Considering public transportation

My friend Jessi brought up an interesting point when she visited this past weekend. She suggested being a Chicago resident with a car may be more of a liability than a convenience. She helped me break it down by the numbers:

  • Car payment each month: $242, until it’s paid off in May 2011;
  • Car insurance: currently $79 a month, although she thinks it’s likely to skyrocket with the move;
  • Parking: Most apartments I look at either offer free, hard-to-get on-street parking, or a reserved spot for $50 a month;
  • Public transportation: I will be purchasing a monthly CTA pass for $86 while I’m busy not driving my car.

Not to mention gas, should I actually drive my car somewhere. Why do I need a car? Well. I will need one to initially get to Chicago, and then also to come back for my stuff. And if I ever want to go to Caldwell again I’ll need to drive there. However, Jessi suggested taking Megabus back and forth, like she does from Cleveland to visit her Chicago friend. I just looked, and a one-way bus trip on Megabus from Columbus to Chicago is supposedly $25, a deal that sounds almost too good to be true. But it looks like they make it a straight trip there, because the duration appears to be a little less than seven hours. Now if only Megabus could take me to Caldwell…

Anyway, it’s something to think about. The thought of not having a car readily available at any given moment feels so debilitating, but that’s probably because I am used to living in Ohio. Maybe it really would be different in Chicago? I have a feeling I’ll know more about how likely this option is once I’ve been living there for a month or two. Do you think you could do it?

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4 thoughts on “Considering public transportation

  1. Back when dinosaurs ruled the earth, I lived in Chicago. Without a car.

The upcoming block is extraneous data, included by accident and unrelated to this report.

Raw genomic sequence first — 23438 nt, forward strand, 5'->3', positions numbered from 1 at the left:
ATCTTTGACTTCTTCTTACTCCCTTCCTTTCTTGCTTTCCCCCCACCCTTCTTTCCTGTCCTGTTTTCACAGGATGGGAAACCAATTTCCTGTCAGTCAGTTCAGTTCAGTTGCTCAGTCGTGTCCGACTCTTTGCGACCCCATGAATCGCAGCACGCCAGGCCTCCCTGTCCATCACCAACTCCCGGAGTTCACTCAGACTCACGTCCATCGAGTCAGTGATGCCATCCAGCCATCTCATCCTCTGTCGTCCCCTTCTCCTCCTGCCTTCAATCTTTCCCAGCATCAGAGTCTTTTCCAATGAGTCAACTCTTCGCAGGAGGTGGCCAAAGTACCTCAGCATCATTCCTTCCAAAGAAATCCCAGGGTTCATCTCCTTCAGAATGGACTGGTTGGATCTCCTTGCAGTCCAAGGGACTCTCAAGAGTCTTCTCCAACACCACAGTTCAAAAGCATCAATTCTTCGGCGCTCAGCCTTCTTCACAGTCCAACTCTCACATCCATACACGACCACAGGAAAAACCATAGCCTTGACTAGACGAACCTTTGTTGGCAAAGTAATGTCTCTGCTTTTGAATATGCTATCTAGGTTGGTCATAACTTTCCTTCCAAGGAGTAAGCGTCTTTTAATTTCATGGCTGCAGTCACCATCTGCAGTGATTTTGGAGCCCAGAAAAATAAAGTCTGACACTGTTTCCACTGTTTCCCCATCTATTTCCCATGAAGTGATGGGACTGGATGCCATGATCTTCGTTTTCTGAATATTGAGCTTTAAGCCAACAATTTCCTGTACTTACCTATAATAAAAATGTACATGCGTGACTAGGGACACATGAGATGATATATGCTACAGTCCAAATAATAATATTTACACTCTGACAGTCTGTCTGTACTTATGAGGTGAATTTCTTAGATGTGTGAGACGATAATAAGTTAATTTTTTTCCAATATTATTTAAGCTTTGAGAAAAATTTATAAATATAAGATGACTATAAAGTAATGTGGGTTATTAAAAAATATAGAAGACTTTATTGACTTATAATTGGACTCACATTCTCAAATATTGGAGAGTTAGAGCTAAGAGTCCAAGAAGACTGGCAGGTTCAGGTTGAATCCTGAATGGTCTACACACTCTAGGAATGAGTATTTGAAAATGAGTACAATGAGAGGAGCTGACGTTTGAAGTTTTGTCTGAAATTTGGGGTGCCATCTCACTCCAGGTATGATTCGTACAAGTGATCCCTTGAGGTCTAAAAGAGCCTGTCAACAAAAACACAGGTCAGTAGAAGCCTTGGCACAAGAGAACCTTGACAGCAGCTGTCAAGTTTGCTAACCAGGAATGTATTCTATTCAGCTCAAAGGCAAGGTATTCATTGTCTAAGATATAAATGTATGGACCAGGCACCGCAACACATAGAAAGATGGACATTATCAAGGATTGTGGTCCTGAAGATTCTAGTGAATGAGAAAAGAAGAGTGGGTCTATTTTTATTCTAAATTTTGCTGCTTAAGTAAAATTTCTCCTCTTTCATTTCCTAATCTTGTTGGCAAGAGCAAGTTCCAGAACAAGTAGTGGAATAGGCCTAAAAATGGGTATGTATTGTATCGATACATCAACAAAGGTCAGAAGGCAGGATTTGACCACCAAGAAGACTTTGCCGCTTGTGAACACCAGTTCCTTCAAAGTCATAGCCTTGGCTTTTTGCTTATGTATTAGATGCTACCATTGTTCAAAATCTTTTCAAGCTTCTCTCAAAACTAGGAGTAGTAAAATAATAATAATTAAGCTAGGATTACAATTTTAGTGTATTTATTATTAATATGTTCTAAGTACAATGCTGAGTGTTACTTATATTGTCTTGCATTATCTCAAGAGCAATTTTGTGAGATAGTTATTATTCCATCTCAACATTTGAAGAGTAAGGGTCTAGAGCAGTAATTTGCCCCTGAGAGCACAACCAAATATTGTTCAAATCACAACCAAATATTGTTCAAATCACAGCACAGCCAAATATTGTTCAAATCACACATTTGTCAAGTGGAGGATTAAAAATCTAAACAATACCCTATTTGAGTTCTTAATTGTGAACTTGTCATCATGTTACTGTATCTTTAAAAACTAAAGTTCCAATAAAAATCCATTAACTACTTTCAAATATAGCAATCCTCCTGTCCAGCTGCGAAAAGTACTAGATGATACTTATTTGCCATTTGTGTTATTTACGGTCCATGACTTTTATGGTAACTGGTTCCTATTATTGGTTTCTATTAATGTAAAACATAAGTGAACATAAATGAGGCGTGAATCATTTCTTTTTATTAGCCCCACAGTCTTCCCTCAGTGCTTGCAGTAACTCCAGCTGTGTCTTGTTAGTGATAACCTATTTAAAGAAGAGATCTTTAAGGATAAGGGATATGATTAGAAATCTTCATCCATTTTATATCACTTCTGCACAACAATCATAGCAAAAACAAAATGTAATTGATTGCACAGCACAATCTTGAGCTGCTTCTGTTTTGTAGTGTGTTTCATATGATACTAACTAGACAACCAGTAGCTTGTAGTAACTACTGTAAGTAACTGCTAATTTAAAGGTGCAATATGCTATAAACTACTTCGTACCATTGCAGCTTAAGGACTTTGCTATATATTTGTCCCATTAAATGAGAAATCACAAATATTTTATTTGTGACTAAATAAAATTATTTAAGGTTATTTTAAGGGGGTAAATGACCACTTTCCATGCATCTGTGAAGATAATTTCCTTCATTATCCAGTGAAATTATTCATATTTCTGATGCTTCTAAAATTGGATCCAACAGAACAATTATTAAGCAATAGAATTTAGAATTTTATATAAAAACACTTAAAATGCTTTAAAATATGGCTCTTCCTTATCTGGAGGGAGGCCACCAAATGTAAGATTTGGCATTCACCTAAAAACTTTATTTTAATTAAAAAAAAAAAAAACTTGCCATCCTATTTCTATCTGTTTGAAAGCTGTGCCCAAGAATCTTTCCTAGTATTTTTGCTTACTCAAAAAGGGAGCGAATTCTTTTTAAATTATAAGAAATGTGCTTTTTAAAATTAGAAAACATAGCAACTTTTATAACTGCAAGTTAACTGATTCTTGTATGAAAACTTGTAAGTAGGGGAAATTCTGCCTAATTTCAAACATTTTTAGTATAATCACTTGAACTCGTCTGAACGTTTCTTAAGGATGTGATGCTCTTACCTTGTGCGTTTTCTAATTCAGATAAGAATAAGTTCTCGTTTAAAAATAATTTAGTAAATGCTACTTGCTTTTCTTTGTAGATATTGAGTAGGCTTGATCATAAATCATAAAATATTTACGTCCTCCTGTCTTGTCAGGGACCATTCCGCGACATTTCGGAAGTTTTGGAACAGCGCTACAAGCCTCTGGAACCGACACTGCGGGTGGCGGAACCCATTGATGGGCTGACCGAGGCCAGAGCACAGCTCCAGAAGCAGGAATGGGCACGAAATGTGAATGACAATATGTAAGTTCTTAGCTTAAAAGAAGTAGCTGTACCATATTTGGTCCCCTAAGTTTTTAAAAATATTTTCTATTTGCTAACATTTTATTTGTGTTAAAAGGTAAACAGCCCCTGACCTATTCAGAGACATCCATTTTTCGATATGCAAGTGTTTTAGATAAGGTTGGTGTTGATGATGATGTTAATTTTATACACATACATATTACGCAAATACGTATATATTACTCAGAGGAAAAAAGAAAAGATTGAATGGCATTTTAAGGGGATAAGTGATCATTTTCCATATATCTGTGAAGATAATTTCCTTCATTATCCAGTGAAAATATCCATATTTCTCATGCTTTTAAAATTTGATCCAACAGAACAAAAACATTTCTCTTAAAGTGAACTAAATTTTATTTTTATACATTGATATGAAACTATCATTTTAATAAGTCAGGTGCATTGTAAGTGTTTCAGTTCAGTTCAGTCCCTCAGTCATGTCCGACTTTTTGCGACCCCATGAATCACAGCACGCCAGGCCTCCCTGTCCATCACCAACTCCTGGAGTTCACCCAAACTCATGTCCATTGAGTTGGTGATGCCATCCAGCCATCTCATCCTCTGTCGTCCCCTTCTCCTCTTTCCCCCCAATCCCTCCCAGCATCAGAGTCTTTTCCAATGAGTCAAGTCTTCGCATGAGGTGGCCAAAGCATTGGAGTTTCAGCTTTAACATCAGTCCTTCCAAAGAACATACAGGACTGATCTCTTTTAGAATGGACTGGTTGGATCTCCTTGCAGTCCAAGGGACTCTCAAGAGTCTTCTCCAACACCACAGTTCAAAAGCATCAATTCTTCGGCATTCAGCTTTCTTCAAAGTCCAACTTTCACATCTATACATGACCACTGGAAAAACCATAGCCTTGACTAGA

Chicago has (or had) an awesome public transportation system. The times I missed a car was when I had to buy something bigger than a postage stamp (like an ironing board–what’s that, Grandma? you ask [whippersnapper]).
    Anyway: there were rare occasions when I would catch a cab.
    But: what I noticed was there were no cars of any age, shape or form that didn’t have a scratch or a dent or a ding. Parking is horrendous; the parking garages are basically multilevel units of playing “Chicken”, and parking downtown? Almost as much as monthly rent.
    And salary considerations: I made a great salary…..for Ohio. Chicago? Way out there. I didn’t see how I could (a) buy a car (b) pay for parking (c) afford insurance AND (d) pay back student loans plus (e) other living expenses and (f) have anything left over.
    So I didn’t even try to have a car.
    What I did about twice a year (when someone would come to visit from out of town) was to rent a car. That worked well; it made sightseeing a lot easier. Now, if I could have afforded a driver? That would have been better.

    I’m guessing that Chicago still has the parking rules from when I was there (think Seinfeld and George Constanza). You could only park for so long; you could only park on certain sides of the street; how close is it to park near your abode? What time of night are you coming home? Just how bad is your neighborhood?

    Other questions: I have heard that Megabus is a good deal. You might have to coordinate trips to Caldwell with either hitching a ride with family/friends, someone coming to pick you up, or Greyhound to Cambridge (and someone coming to pick you up—good luck with that one).

    Ah….to be young again.

  2. My aunt and I were talking about your move because she lived in Chicago for many years. She said to expect your car insurance to triple and that you also have to buy a pass for on street parking. She also recommended that you look at the Roger’s Park neighborhood for affordable but still safe living.

  3. I have a friend who lived in D.C. for a while and she chose not to have a car. She used public transportation in the city. She was a member of some kind of rental company that allowed you to pick up a car at a metro station and leave town with it. Her membership included insurance and a certain number of car check-outs per month, or something like that. It might be worth checking to see if Chicago has something similar.

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